Archives

The Girl Who Married a Bear

Lately, I’ve been re-inspired to try blogging again. I’m not kidding anyone but myself to say I wouldn’t like to engage in conversation with a kindred community. I love it in the real world, but I realize it can also be enjoyable in the virtual world. However, finding bloggers who resonate with me is sometimes difficult. There’s really only a handful. And sometimes, the ones I once liked I outgrow, usually because I find the writing voice becomes hollower, echoing more and more as their popularity soars with a particular audience’s voices, until soon, they all start sounding the same. I get bored quickly (and somewhat uncomfortable) with too much of that. I love sharing the things I get excited about, be it a book, a blog, British comedy, local travel, women’s history, life. Which brings me to Milla. She’s a Finnish girl who married a Bear and lives with him out in the great northwest woods. She’s a real person, writing about all the things I like — basically just sharing the sh*t friends share without getting into marketing what is essentially the role friends once played in our lives. What I wore, what I baked, where I went, oh the stars are beautiful on this brilliant winter eve, what I believe, what I read, listened to, thought. All that was real and true before it became about a brand and money. Because, unlike what the title of the book proclaims, I do care what my friend had for lunch (but more especially, breakfast, because, you know, I like breakfast more). I might not remember it by tonight, but I do care.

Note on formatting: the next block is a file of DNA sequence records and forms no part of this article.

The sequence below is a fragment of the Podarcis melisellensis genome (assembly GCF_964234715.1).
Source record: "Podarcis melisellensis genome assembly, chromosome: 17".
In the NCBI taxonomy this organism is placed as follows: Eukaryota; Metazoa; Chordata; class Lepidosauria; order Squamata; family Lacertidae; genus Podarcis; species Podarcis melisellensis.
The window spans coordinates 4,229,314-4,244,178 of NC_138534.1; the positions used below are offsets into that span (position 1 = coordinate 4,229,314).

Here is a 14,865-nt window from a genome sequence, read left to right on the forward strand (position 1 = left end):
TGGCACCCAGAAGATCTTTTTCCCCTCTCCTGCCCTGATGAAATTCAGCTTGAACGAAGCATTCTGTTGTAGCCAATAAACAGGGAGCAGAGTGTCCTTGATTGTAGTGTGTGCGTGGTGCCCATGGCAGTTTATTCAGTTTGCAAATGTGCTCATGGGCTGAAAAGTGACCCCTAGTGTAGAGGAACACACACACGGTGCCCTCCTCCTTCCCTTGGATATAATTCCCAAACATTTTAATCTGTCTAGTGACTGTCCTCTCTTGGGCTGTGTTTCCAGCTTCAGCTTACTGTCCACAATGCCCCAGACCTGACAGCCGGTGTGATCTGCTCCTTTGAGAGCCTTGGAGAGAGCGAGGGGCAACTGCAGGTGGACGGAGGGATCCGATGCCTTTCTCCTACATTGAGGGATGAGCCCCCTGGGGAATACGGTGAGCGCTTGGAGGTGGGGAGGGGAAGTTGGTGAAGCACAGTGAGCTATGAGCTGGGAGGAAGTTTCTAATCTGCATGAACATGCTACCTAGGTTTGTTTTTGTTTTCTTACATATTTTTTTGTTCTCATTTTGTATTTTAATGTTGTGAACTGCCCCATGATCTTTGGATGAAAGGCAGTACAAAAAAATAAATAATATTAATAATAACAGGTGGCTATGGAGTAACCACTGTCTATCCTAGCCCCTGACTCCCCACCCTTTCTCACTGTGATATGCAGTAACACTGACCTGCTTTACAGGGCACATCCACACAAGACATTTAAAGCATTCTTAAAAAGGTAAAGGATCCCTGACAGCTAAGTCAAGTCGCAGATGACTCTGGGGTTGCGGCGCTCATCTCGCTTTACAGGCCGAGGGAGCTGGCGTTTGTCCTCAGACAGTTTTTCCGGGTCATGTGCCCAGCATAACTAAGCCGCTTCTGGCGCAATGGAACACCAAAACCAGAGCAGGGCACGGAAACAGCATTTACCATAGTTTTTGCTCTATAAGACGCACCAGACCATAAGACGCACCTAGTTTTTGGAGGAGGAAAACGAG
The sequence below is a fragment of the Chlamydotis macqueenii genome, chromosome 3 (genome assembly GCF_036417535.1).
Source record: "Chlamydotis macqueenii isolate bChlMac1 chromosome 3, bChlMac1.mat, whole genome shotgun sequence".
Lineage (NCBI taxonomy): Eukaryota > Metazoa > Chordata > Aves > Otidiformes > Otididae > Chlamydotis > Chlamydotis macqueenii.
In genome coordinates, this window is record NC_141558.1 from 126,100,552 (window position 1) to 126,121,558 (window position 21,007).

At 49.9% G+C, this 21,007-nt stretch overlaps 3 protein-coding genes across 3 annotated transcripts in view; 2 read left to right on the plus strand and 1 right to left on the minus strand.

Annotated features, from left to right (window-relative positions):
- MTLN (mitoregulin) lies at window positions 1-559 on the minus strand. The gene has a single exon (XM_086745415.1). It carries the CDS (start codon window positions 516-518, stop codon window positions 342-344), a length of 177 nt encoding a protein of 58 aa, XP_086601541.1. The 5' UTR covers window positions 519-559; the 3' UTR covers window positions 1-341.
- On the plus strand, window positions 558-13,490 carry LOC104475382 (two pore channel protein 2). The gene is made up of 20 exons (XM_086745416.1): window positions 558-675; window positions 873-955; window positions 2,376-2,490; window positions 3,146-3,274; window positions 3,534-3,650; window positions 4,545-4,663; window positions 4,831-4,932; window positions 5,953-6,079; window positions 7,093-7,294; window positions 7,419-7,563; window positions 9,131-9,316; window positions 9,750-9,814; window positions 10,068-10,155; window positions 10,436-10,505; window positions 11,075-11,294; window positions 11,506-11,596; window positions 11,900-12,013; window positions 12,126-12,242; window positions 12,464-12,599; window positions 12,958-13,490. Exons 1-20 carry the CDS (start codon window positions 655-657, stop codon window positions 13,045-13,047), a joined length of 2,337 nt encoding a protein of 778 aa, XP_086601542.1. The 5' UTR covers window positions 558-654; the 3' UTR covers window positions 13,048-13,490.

The time flew, the time crawled

“What you preserve is the cheeriest memento mori. It is a way to say and mean: of everything that passes, this is what I choose to keep. It is a clear reminder, there for the tasting, of where and when and how you have lived.”

Suzanne’s been gone a month today. She was my daughter’s boyfriend’s mom. A person who loved well and who was well loved. I think of her daily. I think of her boys daily, my girl and all the people heartbroken by her loss. When she was on the last leg of her dying journey I would turn for solace to one of my favorite bloggers, Hannah, from Inherit the Spoon. In between writing about food, her boys, and home, she writes of memories…in the making, and those made, of her mom, who died a few years ago, a lady who sounds like she was also about 59, same as Suzanne.

Recently, Hannah posted the above quote from a book I enjoyed reading a while back, An Everlasting Meal, by Tamar Adler. It made me think of Danny, Brian’s older brother, Suzanne’s firstborn. Both boys left work last March to come home to care for their mom. Danny left San Francisco, where he was a chef at Outerlands, Brian took a leave of absence from his job in Boston. Time seemed to crawl for me as I held my breath, hoping, praying for miracles.